Key Pipeline Metrics

At 257 projects/25,179 rooms in Q1, Construction Starts have continued to trend downward and are expected to bottom in 2010. Lending is practically non-existent for hotels greater than 200 rooms, while smaller projects, requiring mortgages of less than $15 million, can sometimes acquire financing.  A number of community banks are active, but they are very selective and the terms are strict.  A reversal in starts cannot occur until the larger banking issues are resolved and new mortgage lending concepts are created, which will likely be a prolonged process.

With development constrained by the lending and lodging operating conditions, Cancellations and Postponements have propelled upward since mid-2007, when lending issues first arose. In Q1, 573 projects / 81,221 rooms were cancelled or postponed.  This trend is expected to continue throughout 2009 and later top out, as projects having marginal feasibility and those that cannot secure financing exit the pipeline.

After a brief tick upward in Q4 2008, when both developer and franchise sales teams rushed to finalize agreements by year-end, New Project Announcements (NPA's) into the Pipeline have resumed their downward trail. At 425 projects / 46,006 rooms, the room count is down 63% from the cyclical peak established in Q4 2007.  In a short span, NPA's have dropped to their lowest level in over five years, with expectations of extending even lower before leveling off.

Forecast for New Hotel Openings

At 1,414 hotels / 161,689 rooms, New Hotel Openings will reach a cyclical peak in 2009, but miss setting a new all-time high by about 8,500 rooms. Reductions have already been made for 2009 and 2010 as a result of declines in the pipeline, but more recently because of a growing number of underway projects that have stopped mid-construction.  In 2008, 53 projects / 13,116 rooms halted construction.  Thus far, Q1 has 28 projects / 5,276 rooms suspending construction, more than half the project count for all of 2008.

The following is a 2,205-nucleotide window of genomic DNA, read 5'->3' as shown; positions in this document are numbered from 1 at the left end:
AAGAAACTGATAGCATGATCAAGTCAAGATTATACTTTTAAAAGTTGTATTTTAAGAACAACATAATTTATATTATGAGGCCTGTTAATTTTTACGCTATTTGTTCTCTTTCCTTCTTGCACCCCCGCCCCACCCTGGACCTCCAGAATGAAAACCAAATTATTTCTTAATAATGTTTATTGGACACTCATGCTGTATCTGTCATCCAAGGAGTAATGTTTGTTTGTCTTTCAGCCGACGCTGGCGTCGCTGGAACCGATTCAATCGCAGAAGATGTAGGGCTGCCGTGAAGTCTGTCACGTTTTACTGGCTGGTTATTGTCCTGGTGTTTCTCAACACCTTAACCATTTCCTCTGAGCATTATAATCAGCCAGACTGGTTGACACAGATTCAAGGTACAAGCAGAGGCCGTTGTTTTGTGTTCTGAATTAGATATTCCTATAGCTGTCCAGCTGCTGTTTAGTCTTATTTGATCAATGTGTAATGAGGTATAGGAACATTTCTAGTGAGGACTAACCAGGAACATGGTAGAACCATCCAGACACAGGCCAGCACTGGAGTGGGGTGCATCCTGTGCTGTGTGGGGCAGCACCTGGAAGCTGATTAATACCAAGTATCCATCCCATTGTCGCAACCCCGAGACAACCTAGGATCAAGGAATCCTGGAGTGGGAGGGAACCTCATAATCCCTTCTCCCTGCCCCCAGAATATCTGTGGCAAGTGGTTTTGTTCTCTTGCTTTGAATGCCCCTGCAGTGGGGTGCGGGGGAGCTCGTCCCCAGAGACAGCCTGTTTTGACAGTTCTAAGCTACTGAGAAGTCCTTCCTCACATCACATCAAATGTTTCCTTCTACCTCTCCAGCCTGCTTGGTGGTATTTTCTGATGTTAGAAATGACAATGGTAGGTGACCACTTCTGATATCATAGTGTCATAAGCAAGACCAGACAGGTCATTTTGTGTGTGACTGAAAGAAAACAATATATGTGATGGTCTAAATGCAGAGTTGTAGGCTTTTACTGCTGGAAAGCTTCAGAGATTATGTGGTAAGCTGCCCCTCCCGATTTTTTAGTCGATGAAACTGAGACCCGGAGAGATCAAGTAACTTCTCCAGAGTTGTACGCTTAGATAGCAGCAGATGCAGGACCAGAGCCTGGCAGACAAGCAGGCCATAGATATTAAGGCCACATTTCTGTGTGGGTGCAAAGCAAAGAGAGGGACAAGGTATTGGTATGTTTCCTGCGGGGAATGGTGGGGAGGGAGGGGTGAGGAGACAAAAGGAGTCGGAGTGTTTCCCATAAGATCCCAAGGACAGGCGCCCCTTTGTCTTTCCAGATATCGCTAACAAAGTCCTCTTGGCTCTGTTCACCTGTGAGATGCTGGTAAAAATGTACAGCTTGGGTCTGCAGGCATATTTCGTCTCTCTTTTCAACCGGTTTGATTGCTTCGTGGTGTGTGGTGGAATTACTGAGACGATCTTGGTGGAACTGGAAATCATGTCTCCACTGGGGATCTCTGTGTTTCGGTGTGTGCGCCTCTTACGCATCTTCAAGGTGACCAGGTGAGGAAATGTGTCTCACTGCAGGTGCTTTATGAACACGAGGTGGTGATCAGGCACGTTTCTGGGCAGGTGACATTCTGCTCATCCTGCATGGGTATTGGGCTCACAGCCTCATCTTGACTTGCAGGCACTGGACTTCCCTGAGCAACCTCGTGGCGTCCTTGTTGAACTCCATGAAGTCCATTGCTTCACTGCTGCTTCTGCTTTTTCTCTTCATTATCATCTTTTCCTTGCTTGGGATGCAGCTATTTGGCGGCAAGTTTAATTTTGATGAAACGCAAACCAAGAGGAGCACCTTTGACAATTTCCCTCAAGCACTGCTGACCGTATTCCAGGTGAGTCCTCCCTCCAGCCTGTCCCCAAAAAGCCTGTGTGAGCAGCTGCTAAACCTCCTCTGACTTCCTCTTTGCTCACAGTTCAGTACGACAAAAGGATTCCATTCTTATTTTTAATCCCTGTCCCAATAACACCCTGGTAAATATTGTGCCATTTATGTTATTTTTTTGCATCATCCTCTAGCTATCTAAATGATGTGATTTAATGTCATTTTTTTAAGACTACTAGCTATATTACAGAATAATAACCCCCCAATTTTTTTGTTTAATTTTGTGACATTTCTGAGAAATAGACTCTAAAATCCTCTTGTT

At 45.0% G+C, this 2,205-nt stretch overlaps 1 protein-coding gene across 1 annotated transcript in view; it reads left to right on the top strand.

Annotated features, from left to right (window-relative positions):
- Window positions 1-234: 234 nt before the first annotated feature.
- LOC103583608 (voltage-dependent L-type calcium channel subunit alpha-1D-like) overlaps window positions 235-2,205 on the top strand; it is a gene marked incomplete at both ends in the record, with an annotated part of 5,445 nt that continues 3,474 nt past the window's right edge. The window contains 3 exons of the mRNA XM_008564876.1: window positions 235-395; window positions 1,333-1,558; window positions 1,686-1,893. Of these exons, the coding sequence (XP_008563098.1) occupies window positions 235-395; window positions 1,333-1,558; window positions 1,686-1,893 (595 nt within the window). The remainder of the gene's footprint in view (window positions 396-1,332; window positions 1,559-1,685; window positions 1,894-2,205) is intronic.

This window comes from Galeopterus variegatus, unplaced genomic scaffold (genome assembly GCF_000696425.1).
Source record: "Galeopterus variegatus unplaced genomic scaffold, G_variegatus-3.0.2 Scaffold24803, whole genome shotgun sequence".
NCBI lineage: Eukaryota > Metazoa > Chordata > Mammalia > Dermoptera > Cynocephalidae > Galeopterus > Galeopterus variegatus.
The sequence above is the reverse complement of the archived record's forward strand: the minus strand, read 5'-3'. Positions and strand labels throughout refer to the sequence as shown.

Generally, these are projects where the developer started building without having all financing in place. While a failure to complete financing may be the dominant reason, changes in the operating environment and/or competing needs for the  developer's investment capital may also be factors. Additional downward revisions in the Forecast may need to be made if credit availability doesn't improve soon.

Leading Franchise Companies

Of the 425 new projects announced in Q1, 83% or 353 projects have already chosen a brand.  293 of these projects selected brands from the top five franchise companies, the most popular being brands with prototypical models less than 150 rooms, which are right-sized for the credit markets.  For Hilton, it's Hampton Inn and Suites and Hilton Garden Inns.  InterContinental has a large portfolio consisting of Holiday Inn Express, Candlewood, Staybridge Suites and the newly designed Holiday Inn.  Marriott has Fairfield and Town Place Suites, as well as smaller models of Spring Hill Suites, Courtyards and Residence Inns.  Choice has Comfort Inn and Suites and Sleep Inns. Wingate and Baymont are Wyndham's mid-market new construction brands, while Microtel dominates the economy segment.